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Sweden: A leader in human-centred design and technology.

As we know, Sweden is an innovative and trending developer when we talk about new technology to make life easier and sustainable. Sweden invests at least 3% of its growth domestic product (GDP) in research and development, especially in the Green technology and life science field, where companies excel in making new features for humans and the planet. Sweden became a prosperous innovative country leader from a poor agricultural nation because they focus on education among the people, having a quarter of the population higher education. Also, some believe that extreme weather helps thinkers develop their minds, making creative innovations as people stay longer in their houses when it is dark and cold.



The government forms agencies to gather researchers, the public sector and enterprises to develop innovative projects, identify relevant needs and create common goals to take society into a more sustainable future and always think in advance of human amenities. The following paragraphs show examples of innovative technology based on human-centred design.



Designing a new vehicle includes inputs from different disciplines like designers, body engineers, chassis engineers, powertrain engineers, manufacturing engineers, product planners, market researchers, ergonomics engineers and electronics engineers. Together they develop the best experience for the user when driving a vehicle. The ergonomic engineers are the ones who follow the vehicle development to detect design imperfections: from the car's production to the last stage, when the final customers drive the vehicle, research methodologies must be followed.




Ergonomics at the product development stage in the industry is about prevention strategy or work-related injuries and illness among employees during new product manufacture.

According to the Cambridge Dictionary, Ergonomics refers to the scientific study of people and their working conditions, primarily done to improve effectiveness.

The ergonomic design aims to improve four areas: comfort, performance, satisfaction and safety. Ergonomics is about making the spaces and things used to model the human body instead of the human body adapting to space. Through research methods, ergonomics maximises health and well-being by improving the designs of daily-use items.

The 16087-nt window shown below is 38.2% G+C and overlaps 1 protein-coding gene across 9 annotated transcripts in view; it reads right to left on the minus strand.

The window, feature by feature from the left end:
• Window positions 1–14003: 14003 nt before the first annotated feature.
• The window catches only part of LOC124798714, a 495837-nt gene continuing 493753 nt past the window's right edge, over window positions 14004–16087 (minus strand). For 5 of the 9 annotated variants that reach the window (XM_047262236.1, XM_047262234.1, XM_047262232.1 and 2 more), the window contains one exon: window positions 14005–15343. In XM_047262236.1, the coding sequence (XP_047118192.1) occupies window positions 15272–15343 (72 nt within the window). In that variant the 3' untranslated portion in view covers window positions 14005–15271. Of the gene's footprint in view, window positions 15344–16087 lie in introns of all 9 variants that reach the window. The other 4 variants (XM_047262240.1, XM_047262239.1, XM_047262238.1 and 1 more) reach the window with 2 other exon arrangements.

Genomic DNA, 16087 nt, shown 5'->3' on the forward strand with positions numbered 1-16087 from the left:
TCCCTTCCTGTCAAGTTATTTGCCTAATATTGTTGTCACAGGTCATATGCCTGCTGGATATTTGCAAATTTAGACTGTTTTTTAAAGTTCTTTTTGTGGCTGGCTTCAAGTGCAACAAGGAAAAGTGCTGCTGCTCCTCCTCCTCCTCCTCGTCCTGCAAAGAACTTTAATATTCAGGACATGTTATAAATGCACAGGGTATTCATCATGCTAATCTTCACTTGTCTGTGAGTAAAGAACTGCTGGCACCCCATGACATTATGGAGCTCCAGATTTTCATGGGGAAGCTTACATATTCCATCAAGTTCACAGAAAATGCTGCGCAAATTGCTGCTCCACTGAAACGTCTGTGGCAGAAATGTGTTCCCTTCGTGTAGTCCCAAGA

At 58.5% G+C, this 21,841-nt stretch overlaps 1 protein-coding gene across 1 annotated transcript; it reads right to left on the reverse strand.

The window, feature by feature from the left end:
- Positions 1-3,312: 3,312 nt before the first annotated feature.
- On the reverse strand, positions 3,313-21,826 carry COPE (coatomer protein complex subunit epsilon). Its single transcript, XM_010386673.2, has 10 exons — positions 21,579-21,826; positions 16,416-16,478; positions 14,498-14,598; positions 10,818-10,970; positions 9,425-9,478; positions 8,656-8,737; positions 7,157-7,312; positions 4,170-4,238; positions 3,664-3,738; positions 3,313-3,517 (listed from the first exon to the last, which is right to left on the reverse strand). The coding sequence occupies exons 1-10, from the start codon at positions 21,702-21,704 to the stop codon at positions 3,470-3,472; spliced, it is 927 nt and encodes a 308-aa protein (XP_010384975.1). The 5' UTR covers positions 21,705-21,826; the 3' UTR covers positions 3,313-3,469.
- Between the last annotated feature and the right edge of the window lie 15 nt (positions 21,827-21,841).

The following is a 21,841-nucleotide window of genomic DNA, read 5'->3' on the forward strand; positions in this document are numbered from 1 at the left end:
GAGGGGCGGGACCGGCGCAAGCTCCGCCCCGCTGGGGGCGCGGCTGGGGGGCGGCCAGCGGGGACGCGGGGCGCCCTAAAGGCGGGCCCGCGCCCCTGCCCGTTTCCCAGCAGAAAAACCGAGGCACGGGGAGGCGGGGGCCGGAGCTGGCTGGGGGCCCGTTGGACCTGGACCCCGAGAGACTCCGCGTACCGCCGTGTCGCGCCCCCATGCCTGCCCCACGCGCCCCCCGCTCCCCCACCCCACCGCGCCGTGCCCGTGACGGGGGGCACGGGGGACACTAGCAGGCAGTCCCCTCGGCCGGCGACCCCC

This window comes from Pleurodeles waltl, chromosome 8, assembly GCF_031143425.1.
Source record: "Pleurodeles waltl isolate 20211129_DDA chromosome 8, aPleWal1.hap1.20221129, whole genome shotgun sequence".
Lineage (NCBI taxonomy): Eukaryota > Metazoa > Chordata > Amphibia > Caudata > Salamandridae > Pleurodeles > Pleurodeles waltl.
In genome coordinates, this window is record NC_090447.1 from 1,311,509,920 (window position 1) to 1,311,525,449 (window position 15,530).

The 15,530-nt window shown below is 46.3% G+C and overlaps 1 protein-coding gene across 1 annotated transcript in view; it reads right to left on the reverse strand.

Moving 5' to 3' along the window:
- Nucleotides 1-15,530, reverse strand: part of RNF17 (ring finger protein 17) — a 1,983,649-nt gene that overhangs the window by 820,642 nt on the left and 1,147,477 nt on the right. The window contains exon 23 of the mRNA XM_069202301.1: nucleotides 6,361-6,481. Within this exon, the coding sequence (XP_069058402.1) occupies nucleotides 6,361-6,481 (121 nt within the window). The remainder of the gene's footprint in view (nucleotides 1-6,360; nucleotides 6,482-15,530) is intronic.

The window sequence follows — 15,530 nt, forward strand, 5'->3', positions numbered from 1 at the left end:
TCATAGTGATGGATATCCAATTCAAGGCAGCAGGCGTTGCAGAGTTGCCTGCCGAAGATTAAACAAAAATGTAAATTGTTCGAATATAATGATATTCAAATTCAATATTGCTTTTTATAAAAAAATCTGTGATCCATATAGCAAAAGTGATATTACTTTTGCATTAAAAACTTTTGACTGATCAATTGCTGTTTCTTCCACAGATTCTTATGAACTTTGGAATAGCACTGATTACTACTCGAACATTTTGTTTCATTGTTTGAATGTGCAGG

The Adoptive project (Application for Automated Design & Optimisation of Vehicle Ergonomics) is a conjunction project with the University of Skövde, Volvo Group, Scania, CEVT and Fraunhofer-Chalmers Research Centre for Industrial Mathematics (FCC), inside the SAFER (Vehicle and traffic safety centre at Chalmers) (an open research arena for developing new ideas). The Adoptive project began in 2021 and ends in 2024. Its objective is to study the behaviour of a human being's physical body inside a vehicle. The project develops a methodology that analyses the ergonomics of vehicles and crashes car impacts with simulation tools using virtual driving tests by a family of manikins and virtual human bodies—giving, as a result, an accurate optimisation of the vehicle interior geometries and design options for car ergonomic improvements.



Human Factors Engineering (HFE) is the human knowledge consideration when designing a product or space. If Human Factors are considered during the design process, disastrous consequences can be avoided since the products and areas will be created with the user in mind and work intuitively. It is relevant to consider the physical factor and cognitive factors. The Physical aspect has to be evaluated on how design helps people to do things, answering some questions, for example: Can people maintain good posture? Is there space to handle tools and equipment? etc. The cognitive factor to think if the design helps the users make the right decisions, answering questions like: Can people see what they need to? The position of controls and displays is adequate? etc.



The effective use of Digital Human Modelling (DHM), computational modelling and simulation tools from the inception of the design (considerating Human Factor Engineering) have become standard for modern product development; because they reduce time and cost and show different what-if scenarios early in design.


In 2014, partners from academia, research institutes and industry in Sweden: Global Industrial Development, Scania CV, Södertälje, Product and Production Development, Chalmers University of Technology, Gothenburg, School of Engineering Science, University of Skövde, Skövde, Fraunhofer-Chalmers Research Centre for Industrial Mathematics, Gothenburg, Production Technology Centre, Innovatum, University West, Trollhättan, developed a Digital Human Modelling (DHM) tool called IMMA (Intelligently Moving Manikins). The goal of the IMMA was to create a digital human modelling tool with a mannequin motion generator that was easy to use and displayed the simulation of the workplace as well as the components of a vehicle to make it ergonomic and easy to use.




Technological advances are increasingly leading to the creation of innovative products that make life more comfortable and easier for people. Suppose you are a person whose imagination flies to unimaginable places and focuses on creating and developing products and services for a sustainable and innovative future. In that case, Sweden has a spot for you. Start your journey with Iknal Semikan.




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